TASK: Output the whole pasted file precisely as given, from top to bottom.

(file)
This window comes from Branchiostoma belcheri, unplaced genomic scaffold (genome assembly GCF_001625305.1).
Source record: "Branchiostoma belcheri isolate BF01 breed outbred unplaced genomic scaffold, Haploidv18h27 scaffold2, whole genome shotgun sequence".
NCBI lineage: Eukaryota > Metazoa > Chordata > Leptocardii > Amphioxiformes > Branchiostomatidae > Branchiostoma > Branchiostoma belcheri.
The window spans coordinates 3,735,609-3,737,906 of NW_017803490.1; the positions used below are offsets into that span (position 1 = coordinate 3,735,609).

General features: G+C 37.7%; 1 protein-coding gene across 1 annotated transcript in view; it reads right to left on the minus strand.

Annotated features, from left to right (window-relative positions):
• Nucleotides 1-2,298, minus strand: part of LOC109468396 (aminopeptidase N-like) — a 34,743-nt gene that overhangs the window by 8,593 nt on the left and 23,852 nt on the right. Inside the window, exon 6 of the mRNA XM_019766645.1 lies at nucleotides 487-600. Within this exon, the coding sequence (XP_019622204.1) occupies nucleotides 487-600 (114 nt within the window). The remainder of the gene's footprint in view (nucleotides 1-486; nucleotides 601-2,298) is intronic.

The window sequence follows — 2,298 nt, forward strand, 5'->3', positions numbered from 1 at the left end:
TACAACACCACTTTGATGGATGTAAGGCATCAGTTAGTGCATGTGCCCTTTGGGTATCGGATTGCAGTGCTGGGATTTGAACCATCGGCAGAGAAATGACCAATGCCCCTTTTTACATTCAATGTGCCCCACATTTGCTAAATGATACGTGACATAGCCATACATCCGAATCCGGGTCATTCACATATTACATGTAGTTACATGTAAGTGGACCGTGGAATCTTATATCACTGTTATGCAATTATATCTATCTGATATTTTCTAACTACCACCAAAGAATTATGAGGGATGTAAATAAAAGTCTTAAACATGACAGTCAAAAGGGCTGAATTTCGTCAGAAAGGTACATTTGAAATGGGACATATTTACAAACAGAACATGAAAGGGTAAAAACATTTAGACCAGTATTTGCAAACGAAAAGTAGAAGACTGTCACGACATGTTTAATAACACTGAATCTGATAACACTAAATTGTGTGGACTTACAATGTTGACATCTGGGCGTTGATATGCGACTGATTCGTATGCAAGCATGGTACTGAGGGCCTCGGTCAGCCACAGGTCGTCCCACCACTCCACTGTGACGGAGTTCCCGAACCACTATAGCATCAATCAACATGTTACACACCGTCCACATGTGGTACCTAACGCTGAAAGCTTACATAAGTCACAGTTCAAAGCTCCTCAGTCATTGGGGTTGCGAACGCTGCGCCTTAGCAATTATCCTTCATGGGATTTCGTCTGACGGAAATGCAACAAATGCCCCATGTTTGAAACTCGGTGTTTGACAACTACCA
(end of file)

This window comes from Branchiostoma belcheri, unplaced genomic scaffold (genome assembly GCF_001625305.1).
Source record: "Branchiostoma belcheri isolate BF01 breed outbred unplaced genomic scaffold, Haploidv18h27 scaffold2, whole genome shotgun sequence".
NCBI lineage: Eukaryota > Metazoa > Chordata > Leptocardii > Amphioxiformes > Branchiostomatidae > Branchiostoma > Branchiostoma belcheri.
The window spans coordinates 3,735,609-3,737,906 of NW_017803490.1; the positions used below are offsets into that span (position 1 = coordinate 3,735,609).

General features: G+C 37.7%; 1 protein-coding gene across 1 annotated transcript in view; it reads right to left on the minus strand.

Annotated features, from left to right (window-relative positions):
• Nucleotides 1-2,298, minus strand: part of LOC109468396 (aminopeptidase N-like) — a 34,743-nt gene that overhangs the window by 8,593 nt on the left and 23,852 nt on the right. Inside the window, exon 6 of the mRNA XM_019766645.1 lies at nucleotides 487-600. Within this exon, the coding sequence (XP_019622204.1) occupies nucleotides 487-600 (114 nt within the window). The remainder of the gene's footprint in view (nucleotides 1-486; nucleotides 601-2,298) is intronic.

The window sequence follows — 2,298 nt, forward strand, 5'->3', positions numbered from 1 at the left end:
TACAACACCACTTTGATGGATGTAAGGCATCAGTTAGTGCATGTGCCCTTTGGGTATCGGATTGCAGTGCTGGGATTTGAACCATCGGCAGAGAAATGACCAATGCCCCTTTTTACATTCAATGTGCCCCACATTTGCTAAATGATACGTGACATAGCCATACATCCGAATCCGGGTCATTCACATATTACATGTAGTTACATGTAAGTGGACCGTGGAATCTTATATCACTGTTATGCAATTATATCTATCTGATATTTTCTAACTACCACCAAAGAATTATGAGGGATGTAAATAAAAGTCTTAAACATGACAGTCAAAAGGGCTGAATTTCGTCAGAAAGGTACATTTGAAATGGGACATATTTACAAACAGAACATGAAAGGGTAAAAACATTTAGACCAGTATTTGCAAACGAAAAGTAGAAGACTGTCACGACATGTTTAATAACACTGAATCTGATAACACTAAATTGTGTGGACTTACAATGTTGACATCTGGGCGTTGATATGCGACTGATTCGTATGCAAGCATGGTACTGAGGGCCTCGGTCAGCCACAGGTCGTCCCACCACTCCACTGTGACGGAGTTCCCGAACCACTATAGCATCAATCAACATGTTACACACCGTCCACATGTGGTACCTAACGCTGAAAGCTTACATAAGTCACAGTTCAAAGCTCCTCAGTCATTGGGGTTGCGAACGCTGCGCCTTAGCAATTATCCTTCATGGGATTTCGTCTGACGGAAATGCAACAAATGCCCCATGTTTGAAACTCGGTGTTTGACAACTACCA